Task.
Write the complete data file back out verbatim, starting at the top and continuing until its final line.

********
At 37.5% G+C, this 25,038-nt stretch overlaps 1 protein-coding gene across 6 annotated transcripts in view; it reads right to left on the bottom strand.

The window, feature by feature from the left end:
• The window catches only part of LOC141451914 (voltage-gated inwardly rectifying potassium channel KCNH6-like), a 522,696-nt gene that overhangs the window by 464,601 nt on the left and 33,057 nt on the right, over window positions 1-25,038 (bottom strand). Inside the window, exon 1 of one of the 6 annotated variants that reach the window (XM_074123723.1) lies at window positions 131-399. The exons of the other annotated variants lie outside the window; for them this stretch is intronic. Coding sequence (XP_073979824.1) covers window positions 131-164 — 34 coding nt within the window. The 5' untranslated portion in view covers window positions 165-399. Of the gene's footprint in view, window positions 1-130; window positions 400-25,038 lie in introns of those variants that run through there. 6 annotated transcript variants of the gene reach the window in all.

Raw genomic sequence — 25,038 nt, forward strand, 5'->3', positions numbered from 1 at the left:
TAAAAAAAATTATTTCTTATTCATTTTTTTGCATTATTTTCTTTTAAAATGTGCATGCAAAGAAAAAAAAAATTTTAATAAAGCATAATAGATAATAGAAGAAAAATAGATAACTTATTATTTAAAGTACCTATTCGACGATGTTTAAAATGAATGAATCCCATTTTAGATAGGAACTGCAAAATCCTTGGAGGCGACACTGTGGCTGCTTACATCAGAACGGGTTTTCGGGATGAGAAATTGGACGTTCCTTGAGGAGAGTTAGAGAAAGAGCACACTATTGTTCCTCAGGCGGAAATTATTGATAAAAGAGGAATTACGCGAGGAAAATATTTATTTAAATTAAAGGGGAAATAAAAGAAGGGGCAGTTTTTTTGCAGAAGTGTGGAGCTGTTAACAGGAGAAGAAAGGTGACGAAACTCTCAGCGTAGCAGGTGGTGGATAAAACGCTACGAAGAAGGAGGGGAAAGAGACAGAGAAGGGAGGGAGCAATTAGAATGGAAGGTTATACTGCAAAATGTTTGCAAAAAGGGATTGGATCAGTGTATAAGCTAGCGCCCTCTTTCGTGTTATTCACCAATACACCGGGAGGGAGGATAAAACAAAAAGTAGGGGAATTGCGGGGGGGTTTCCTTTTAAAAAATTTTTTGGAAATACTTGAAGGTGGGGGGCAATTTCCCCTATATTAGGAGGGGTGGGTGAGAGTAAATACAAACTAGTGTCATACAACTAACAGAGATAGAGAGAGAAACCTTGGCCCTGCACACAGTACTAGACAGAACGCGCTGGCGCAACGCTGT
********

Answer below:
At 37.5% G+C, this 25,038-nt stretch overlaps 1 protein-coding gene across 6 annotated transcripts in view; it reads right to left on the bottom strand.

The window, feature by feature from the left end:
• The window catches only part of LOC141451914 (voltage-gated inwardly rectifying potassium channel KCNH6-like), a 522,696-nt gene that overhangs the window by 464,601 nt on the left and 33,057 nt on the right, over window positions 1-25,038 (bottom strand). Inside the window, exon 1 of one of the 6 annotated variants that reach the window (XM_074123723.1) lies at window positions 131-399. The exons of the other annotated variants lie outside the window; for them this stretch is intronic. Coding sequence (XP_073979824.1) covers window positions 131-164 — 34 coding nt within the window. The 5' untranslated portion in view covers window positions 165-399. Of the gene's footprint in view, window positions 1-130; window positions 400-25,038 lie in introns of those variants that run through there. 6 annotated transcript variants of the gene reach the window in all.

Raw genomic sequence — 25,038 nt, forward strand, 5'->3', positions numbered from 1 at the left:
TAAAAAAAATTATTTCTTATTCATTTTTTTGCATTATTTTCTTTTAAAATGTGCATGCAAAGAAAAAAAAAATTTTAATAAAGCATAATAGATAATAGAAGAAAAATAGATAACTTATTATTTAAAGTACCTATTCGACGATGTTTAAAATGAATGAATCCCATTTTAGATAGGAACTGCAAAATCCTTGGAGGCGACACTGTGGCTGCTTACATCAGAACGGGTTTTCGGGATGAGAAATTGGACGTTCCTTGAGGAGAGTTAGAGAAAGAGCACACTATTGTTCCTCAGGCGGAAATTATTGATAAAAGAGGAATTACGCGAGGAAAATATTTATTTAAATTAAAGGGGAAATAAAAGAAGGGGCAGTTTTTTTGCAGAAGTGTGGAGCTGTTAACAGGAGAAGAAAGGTGACGAAACTCTCAGCGTAGCAGGTGGTGGATAAAACGCTACGAAGAAGGAGGGGAAAGAGACAGAGAAGGGAGGGAGCAATTAGAATGGAAGGTTATACTGCAAAATGTTTGCAAAAAGGGATTGGATCAGTGTATAAGCTAGCGCCCTCTTTCGTGTTATTCACCAATACACCGGGAGGGAGGATAAAACAAAAAGTAGGGGAATTGCGGGGGGGTTTCCTTTTAAAAAATTTTTTGGAAATACTTGAAGGTGGGGGGCAATTTCCCCTATATTAGGAGGGGTGGGTGAGAGTAAATACAAACTAGTGTCATACAACTAACAGAGATAGAGAGAGAAACCTTGGCCCTGCACACAGTACTAGACAGAACGCGCTGGCGCAACGCTGT